Photos courtesy of Bruce LaBruce
Liza Minnelli once said that three types of love stories exist: “The guy meets the girl, or the guy loses the girl, or the guy gets the girl.” This summer, another gay icon is adding a new type of love story to the canon—the story of a young boy who falls in love with an old man.
In filmmaker Bruce LaBruce’s new romantic comedy Gerontophilia, an 18-year-old boy named Lake falls in love with Mr. Peabody, an 81-year-old resident at the nursing home where Lake works. Between sponge baths, Lake starts a sexual and romantic relationship with Mr. Peabody. Fans and critics know LaBruce for his explicit underground films, like LA Zombie, but Lake and Mr. Peabody’s relationship never seems creepy or shocking. Through hilarious scenes at the nursing home and at a gay bar, the relationship becomes one of the most moving cinematic romances of the year.
This month, I skyped with LaBruce—who was a VICE columnist for years—to discuss the movie, his new art show about celebrity perfume, and a real life teenage boy who dated two famous old men.
VICE: How did you come up with the idea for this movie?
Bruce LaBruce: A friend of mine—his name is Marcus Ewert—from San Francisco, when he was 17 or 18, he was lovers with William Burroughs and Allen Ginsberg. I was always really interested in his story because he had separate relationships with both of them—they were kind of love relationships. He had so much respect for their wisdom and heart that it became a romantic and sexual relationship. That made me think, I’ve made a film about hustlers—you know, gay hustlers, gay for pay. It isn’t always that way. In my experience, [old men’s relationships with hustlers are] quite often much more complex relationships. They’re getting a lot from these old men. They’re taken care of, but they also get taken care of emotionally. In our society there doesn’t seem to be much reverence for the elderly, so why not sexual reverence?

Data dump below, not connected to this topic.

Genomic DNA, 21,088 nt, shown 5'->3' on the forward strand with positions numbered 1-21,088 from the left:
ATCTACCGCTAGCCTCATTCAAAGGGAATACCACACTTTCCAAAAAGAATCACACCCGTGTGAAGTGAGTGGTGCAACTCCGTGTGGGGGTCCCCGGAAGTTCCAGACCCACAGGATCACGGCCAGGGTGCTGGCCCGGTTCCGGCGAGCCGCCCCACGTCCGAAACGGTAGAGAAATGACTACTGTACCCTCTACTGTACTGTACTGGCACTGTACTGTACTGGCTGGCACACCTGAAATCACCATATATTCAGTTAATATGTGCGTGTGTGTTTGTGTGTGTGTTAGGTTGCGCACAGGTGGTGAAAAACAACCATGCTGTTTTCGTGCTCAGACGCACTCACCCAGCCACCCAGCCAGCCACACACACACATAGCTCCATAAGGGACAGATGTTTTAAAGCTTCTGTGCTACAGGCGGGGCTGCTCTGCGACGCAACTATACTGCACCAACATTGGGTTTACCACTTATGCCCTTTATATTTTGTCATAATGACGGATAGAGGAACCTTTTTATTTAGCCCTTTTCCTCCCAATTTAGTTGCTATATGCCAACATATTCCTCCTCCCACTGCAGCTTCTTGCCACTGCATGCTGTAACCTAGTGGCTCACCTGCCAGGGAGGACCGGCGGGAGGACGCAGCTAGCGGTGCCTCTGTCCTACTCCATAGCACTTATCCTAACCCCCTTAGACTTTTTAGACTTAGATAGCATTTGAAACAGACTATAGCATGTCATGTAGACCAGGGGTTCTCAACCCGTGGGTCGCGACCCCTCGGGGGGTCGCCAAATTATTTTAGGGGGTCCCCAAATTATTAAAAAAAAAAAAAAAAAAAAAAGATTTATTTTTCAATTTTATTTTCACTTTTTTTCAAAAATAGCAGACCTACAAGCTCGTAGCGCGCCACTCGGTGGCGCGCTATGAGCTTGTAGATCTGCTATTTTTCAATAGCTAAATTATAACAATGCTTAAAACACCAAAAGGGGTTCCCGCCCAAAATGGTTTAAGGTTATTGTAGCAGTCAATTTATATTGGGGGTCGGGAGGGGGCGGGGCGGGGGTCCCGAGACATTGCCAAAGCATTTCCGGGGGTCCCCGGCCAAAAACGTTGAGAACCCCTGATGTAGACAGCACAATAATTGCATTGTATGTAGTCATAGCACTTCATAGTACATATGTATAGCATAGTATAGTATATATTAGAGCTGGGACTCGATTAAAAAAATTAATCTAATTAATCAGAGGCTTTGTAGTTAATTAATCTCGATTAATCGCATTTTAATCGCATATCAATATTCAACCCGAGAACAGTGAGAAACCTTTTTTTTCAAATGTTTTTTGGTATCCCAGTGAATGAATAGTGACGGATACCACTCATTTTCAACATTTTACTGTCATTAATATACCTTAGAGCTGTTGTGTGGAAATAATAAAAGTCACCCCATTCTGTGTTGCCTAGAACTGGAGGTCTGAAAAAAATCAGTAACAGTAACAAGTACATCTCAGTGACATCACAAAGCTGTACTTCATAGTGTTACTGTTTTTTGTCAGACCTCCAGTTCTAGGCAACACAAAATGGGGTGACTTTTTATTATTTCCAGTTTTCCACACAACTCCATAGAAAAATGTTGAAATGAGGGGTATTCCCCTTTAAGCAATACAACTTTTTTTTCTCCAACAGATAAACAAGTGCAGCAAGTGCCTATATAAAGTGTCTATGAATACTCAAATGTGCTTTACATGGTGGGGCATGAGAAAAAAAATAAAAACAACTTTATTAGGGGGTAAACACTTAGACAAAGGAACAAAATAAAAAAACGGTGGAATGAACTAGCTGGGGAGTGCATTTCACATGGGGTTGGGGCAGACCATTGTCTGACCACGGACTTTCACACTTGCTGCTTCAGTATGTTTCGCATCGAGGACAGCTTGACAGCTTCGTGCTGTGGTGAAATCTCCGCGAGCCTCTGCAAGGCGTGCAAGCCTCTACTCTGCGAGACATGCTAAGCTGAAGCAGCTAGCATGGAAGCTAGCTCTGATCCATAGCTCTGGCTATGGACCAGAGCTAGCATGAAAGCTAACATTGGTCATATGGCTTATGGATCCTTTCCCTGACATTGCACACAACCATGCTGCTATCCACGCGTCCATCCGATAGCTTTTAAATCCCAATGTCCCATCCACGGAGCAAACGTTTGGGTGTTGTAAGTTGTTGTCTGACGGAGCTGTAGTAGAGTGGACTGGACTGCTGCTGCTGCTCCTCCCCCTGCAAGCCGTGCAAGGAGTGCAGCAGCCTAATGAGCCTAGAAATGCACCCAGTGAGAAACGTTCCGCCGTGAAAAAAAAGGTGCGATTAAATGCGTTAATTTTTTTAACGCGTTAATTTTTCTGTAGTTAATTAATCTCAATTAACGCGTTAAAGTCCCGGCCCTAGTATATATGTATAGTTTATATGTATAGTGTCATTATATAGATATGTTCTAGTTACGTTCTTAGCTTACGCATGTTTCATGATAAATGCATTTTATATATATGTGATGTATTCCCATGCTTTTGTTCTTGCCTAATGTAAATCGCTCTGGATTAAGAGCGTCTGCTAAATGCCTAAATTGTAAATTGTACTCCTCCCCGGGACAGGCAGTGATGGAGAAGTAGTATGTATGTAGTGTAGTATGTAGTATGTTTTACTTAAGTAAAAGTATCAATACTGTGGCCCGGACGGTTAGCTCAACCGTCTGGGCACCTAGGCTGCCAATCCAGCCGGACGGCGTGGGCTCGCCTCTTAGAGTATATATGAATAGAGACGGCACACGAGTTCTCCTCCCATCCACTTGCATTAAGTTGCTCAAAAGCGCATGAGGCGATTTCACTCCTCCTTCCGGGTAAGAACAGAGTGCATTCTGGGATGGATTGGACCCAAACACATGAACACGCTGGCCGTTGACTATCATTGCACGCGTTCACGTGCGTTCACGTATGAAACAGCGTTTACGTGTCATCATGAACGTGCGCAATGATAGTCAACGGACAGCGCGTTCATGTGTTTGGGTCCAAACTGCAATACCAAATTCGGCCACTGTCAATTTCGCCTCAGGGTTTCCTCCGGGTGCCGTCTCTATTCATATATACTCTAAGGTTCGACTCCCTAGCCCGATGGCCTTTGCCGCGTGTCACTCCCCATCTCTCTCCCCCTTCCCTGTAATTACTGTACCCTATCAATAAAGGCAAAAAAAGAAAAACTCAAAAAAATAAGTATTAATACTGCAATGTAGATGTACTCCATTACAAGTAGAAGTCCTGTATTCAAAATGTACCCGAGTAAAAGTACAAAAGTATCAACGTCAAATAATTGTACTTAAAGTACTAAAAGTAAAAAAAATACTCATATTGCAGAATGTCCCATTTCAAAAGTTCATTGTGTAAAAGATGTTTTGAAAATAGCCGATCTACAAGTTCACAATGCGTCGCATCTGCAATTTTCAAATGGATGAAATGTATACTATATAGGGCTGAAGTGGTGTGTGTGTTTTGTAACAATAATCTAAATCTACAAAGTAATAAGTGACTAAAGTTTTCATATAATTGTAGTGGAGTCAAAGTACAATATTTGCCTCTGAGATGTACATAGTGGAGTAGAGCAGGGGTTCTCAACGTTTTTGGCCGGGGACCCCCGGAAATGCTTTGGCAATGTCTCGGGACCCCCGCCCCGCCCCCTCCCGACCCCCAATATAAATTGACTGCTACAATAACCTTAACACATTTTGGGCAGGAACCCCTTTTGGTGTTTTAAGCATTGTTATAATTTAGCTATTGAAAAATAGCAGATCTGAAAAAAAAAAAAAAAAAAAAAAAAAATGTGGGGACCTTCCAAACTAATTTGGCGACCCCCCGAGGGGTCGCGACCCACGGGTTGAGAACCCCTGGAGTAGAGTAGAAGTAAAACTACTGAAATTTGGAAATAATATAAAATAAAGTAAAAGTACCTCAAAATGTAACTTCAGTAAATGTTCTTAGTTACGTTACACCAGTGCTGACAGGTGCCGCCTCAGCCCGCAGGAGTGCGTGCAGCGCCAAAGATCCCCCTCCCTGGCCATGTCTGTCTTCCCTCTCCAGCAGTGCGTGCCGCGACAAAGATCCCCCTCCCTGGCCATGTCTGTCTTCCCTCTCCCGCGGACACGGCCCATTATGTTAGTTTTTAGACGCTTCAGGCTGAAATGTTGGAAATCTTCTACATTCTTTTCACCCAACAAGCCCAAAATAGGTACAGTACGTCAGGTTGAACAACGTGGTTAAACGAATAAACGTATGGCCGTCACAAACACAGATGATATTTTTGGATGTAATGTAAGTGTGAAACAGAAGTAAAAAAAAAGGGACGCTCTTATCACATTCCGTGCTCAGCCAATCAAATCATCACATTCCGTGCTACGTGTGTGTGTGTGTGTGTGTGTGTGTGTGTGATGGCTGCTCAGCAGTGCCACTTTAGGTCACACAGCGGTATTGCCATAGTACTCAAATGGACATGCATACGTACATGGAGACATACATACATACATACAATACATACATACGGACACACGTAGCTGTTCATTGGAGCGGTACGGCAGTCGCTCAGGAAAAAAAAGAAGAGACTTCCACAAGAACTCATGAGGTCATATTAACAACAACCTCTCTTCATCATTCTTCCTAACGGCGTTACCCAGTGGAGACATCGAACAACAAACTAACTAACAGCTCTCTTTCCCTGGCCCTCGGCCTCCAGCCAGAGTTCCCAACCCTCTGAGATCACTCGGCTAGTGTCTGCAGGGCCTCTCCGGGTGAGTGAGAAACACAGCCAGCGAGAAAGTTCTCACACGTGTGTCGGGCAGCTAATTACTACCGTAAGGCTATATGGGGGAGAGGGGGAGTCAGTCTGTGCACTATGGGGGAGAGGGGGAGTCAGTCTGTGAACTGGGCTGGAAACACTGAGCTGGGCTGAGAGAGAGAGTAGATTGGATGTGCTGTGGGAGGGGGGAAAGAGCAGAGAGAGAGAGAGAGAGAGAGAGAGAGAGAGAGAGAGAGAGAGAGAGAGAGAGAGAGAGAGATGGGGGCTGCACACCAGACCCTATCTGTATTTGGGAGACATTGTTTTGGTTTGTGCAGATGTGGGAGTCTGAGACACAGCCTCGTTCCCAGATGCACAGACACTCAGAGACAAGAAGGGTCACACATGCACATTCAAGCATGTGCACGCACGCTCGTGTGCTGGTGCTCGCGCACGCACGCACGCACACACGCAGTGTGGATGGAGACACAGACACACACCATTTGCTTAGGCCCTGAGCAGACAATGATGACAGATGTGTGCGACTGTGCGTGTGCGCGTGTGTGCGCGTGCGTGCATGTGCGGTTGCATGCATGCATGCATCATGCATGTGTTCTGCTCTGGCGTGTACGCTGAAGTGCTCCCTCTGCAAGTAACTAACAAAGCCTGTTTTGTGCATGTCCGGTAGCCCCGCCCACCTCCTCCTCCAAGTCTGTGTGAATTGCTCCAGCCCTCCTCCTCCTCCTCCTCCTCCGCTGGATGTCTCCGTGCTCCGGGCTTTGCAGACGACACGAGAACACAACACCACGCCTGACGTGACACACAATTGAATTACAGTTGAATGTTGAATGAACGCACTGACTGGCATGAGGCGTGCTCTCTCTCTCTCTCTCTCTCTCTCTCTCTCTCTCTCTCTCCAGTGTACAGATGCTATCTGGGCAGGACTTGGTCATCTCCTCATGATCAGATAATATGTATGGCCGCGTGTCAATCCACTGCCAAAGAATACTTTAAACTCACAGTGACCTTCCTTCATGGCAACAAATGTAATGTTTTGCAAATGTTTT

Do you think there are negatives to being both young and old?
Absolutely. I felt myself identifying with both of [the characters]. I was projecting back to when I was 18 and what that was like. For me, it was very traumatic. I grew up in a rural environment, and my sexual identity was a big problem for me—there was a lot of homophobia. Projecting ahead to Mr. Peabody is what we have to look forward to in the future. It’s kind of scary: He’s been abandoned by his family, he’s been institutionalized, he’s being overmedicated, he’s being bullied, and he’s also vulnerable. There are hazards on both ends.
Why did you decide to make the young boy character, Lake, a lifeguard?
Somebody pointed out to me—which I didn’t really think about self-consciously—that the film is kind of like a reverse Lolita, with the old man in the Lolita role. This is a weird invert of pedophilia. Lake hangs out at school crossings, not for the children, but for the old men; he hangs out in swimming pools, and he gets a job at a nursing home. Some people kind of gloss over it and don’t accept [his attraction to old men as a fetish] because their relationship is so sweet, so natural. It’s a kind of perversion, but it’s still a fetish. There’s something a bit compulsive about it.